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  1. Abstract

    Data-driven approaches to materials exploration and discovery are building momentum due to emerging advances in machine learning. However, parsimonious representations of crystals for navigating the vast materials search space remain limited. To address this limitation, we introduce a materials discovery framework that utilizes natural language embeddings from language models as representations of compositional and structural features. The contextual knowledge encoded in these language representations conveys information about material properties and structures, enabling both similarity analysis to recall relevant candidates based on a query material and multi-task learning to share information across related properties. Applying this framework to thermoelectrics, we demonstrate diversified recommendations of prototype crystal structures and identify under-studied material spaces. Validation through first-principles calculations and experiments confirms the potential of the recommended materials as high-performance thermoelectrics. Language-based frameworks offer versatile and adaptable embedding structures for effective materials exploration and discovery, applicable across diverse material systems.

     
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  2. Strain engineering in two-dimensional (2D) materials is a powerful but difficult to control approach to tailor material properties. Across applications, there is a need for device-compatible techniques to design strain within 2D materials. This work explores how process-induced strain engineering, commonly used by the semiconductor industry to enhance transistor performance, can be used to pattern complex strain profiles in monolayer MoS2 and 2D heterostructures. A traction–separation model is identified to predict strain profiles and extract the interfacial traction coefficient of 1.3 ± 0.7 MPa/μm and the damage initiation threshold of 16 ± 5 nm. This work demonstrates the utility to (1) spatially pattern the optical band gap with a tuning rate of 91 ± 1 meV/% strain and (2) induce interlayer heterostrain in MoS2–WSe2 heterobilayers. These results provide a CMOS-compatible approach to design complex strain patterns in 2D materials with important applications in 2D heterogeneous integration into CMOS technologies, moiré engineering, and confining quantum systems.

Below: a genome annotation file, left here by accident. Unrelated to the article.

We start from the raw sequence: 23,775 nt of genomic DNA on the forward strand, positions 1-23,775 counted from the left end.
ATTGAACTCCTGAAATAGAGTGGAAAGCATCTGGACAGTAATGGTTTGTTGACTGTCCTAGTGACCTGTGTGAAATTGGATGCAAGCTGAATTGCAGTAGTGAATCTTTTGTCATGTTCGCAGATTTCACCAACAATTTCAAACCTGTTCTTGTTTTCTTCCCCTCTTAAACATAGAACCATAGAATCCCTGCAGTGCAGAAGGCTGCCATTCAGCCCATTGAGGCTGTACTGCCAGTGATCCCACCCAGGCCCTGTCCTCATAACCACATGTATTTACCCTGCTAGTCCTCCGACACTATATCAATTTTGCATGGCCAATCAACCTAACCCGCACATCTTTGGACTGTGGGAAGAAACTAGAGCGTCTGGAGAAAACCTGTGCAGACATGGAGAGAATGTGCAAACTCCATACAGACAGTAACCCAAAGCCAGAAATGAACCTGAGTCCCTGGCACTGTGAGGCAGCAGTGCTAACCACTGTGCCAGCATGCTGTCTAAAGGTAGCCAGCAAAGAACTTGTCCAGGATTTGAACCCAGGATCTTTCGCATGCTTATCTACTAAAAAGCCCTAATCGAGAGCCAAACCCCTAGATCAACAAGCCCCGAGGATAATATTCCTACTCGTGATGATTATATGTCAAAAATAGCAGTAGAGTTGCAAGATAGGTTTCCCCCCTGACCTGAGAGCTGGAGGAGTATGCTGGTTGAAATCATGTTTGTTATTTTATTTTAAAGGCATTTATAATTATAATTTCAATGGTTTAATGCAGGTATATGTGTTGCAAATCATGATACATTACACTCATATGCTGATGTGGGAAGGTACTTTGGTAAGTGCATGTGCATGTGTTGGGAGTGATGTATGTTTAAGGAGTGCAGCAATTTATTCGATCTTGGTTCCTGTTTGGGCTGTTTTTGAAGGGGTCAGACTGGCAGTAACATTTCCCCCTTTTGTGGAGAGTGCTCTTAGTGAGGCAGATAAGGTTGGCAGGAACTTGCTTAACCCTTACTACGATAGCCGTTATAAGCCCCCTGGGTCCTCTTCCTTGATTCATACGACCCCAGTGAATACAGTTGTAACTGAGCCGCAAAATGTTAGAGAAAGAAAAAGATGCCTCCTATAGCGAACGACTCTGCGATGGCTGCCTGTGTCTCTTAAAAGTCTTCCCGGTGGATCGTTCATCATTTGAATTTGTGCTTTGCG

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    Free, publicly-accessible full text available January 24, 2025
  3. Free, publicly-accessible full text available December 15, 2024
  4. Computation-guided selection of dopants enables the transformation of Hg2GeTe4from intrinsic to degenerate carrier concentrations and the thermoelectric performance is assessed experimentally.